John loved using his hands and designing objects made of wood when he was at school. His favourite subject, Design and Technology, was also his worst result at GCSE. How come? He would make these beautiful ornaments, bowls, and small furniture. Then he would have to write about it. John’s love lay in doing, making and creating, not in describing. It turned him off school and he left at 16. How would someone like John with an emerging talent become employable? How could he follow an alternative path and present himself as a young professional?

young professionalJohn became an apprentice furniture maker. At the age of 21, he had five years of solid work experience and was earning enough to live independently away from home – ironically, in a shared house with university students. Next, he is embarking on a year abroad to North America, teaching snowboarding (another passion) and then seeing how he can use his design skills on his travels. He has plenty of dreams and ambitions like learning chainsaw art, building a log cabin and a narrowboat. A 21st-century explorer.

What has John’s story got to do with getting a guaranteed job interview? As we know, standing out to employers no longer relies solely on qualifications. Your personal journey is unique to you. Furthermore, you have a story to show and tell at any age whatever your circumstances. Most of all, it’s in the showing and telling that you can stand out as a young professional with substance. If he wanted, John could show an employer his furniture products (skills application); explain the difference he has made (customer satisfaction and sales); explore his personal commitment to developing himself (mindset); and present himself as a young professional (identity and reputation).

The single best way to maintain your reputation is to do things you’re proud of. Seth Godin

YEUK Young Professional

There is now a new and innovative way that any young person can show an employer their commitment to being a young professional. Someone like John. Youth Employment UK is a social enterprise campaigning for a youth-friendly culture among UK employers and a platform for the voice of young people on employment issues affecting them. (Btw, declaration of interest – I’m a Non-Executive Director). This week, YEUK launched its free Young Professional membership scheme, open to all 16-24-year-olds in the UK, regardless of education, employment status or background.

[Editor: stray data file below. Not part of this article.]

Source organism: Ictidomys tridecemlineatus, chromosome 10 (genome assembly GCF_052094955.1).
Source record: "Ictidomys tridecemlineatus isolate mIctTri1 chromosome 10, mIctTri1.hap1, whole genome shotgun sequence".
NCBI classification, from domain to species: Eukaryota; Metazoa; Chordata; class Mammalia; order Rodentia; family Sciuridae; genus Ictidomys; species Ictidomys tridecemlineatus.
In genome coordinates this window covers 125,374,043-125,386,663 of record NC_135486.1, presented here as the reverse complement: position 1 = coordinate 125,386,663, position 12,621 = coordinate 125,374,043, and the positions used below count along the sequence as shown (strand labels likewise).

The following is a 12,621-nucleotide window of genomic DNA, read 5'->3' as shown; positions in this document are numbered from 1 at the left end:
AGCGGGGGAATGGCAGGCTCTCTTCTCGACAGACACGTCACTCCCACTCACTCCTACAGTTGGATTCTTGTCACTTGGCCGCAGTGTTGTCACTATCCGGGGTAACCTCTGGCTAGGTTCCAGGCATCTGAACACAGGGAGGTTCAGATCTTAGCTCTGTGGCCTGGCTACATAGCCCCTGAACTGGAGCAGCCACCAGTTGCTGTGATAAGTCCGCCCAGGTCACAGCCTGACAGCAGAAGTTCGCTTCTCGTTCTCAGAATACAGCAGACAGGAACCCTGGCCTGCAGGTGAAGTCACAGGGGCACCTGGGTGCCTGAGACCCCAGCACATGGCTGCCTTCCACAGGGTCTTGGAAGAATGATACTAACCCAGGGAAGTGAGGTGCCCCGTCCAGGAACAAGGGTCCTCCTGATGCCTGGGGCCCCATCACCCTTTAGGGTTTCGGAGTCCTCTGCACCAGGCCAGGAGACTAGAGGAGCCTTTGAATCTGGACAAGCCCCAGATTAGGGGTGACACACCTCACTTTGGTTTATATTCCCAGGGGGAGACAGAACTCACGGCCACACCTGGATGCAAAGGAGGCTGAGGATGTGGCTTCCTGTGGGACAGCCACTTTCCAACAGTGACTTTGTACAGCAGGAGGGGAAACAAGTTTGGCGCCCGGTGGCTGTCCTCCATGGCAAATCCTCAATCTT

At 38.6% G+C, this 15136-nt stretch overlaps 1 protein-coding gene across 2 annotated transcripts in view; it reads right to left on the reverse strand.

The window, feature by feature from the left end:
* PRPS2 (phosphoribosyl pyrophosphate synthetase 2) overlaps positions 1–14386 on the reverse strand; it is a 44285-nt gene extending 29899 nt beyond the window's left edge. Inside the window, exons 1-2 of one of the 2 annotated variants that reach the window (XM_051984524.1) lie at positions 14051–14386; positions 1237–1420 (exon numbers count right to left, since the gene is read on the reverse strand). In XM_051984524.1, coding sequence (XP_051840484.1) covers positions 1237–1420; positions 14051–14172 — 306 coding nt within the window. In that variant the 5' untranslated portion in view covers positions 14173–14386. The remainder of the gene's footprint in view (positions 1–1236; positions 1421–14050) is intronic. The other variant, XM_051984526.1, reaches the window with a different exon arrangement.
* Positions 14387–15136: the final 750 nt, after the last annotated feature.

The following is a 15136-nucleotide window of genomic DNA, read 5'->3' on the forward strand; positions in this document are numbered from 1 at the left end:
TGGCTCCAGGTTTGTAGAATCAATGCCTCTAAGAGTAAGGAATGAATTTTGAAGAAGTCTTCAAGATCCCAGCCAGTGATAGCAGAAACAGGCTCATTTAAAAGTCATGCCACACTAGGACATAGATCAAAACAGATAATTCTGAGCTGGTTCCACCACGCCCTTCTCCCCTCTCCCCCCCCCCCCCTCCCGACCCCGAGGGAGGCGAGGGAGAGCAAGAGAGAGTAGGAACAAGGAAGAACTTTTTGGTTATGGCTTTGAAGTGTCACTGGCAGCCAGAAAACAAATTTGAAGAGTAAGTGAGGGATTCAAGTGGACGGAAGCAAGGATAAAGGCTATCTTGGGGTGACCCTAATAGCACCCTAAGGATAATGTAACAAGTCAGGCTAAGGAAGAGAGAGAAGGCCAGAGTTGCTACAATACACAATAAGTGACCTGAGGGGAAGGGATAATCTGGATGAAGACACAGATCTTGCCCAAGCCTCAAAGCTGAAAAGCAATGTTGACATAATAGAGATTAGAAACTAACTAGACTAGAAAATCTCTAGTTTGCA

Leading employers and organisations like McDonald’s and LearnDirect Apprenticeships have guaranteed job interviews to any Young Professional alumni applying for relevant opportunities who meet the essential criteria. That’s a direct positive impact on youth employment.

Changing the Rhetoric and Taking Ownership

This is groundbreaking. It shifts the rhetoric away from the negative effects of being labelled NEET (not in employment, education, or training), economically inactive and ‘at risk’ to the positive self-image and pride of calling oneself a young professional with potential.

Our young people are the very fabric of our society. In the not too distant future they will be the leaders of our businesses, economy and political system. Their potential has no limits but the labels we place on them do. The YEUK Young Professional Membership puts the tools into young people’s hands to begin to change the way they and the world see them. Laura-Jane Rawlings, CEO of Youth Employment UK.

And these are not just words. Becoming a YEUK Young Professional shows employers that young people are committed to taking control of their future. Becoming a member starts with passing an online training module. Furthermore, they engage with a programme of self-development in employability skills and behaviours regardless of social background, education attainment or experience. The programme addresses social mobility by creating a level playing field for all young people.

Recent research from the Chartered Management Institute and Ernst & Young, An Age of Uncertainty, found that most young people want more opportunities for work experience. A third from disadvantaged backgrounds lack confidence in their skills and knowledge to get into work locally. Becoming a YEUK Young Professional helps by building self-confidence and enhancing opportunities for work experience and jobs. The scheme already has 100% positive feedback from over 200 initial programme alumni who feel the initiative has boosted their career confidence.

Young People and Employers: How to Sign Up

young professionalIf you are a young person who wants to take ownership and responsibility for your career, becoming a YEUK Young Professional is a no-brainer. Sign up and see the benefits here.

young professionalIf you are an employer of any size, becoming a Community Member is a public commitment to being Youth Friendly. Are you going to guarantee YEUK Young Professionals interviews where their applications meet the essential criteria? Sign up and see the benefits here.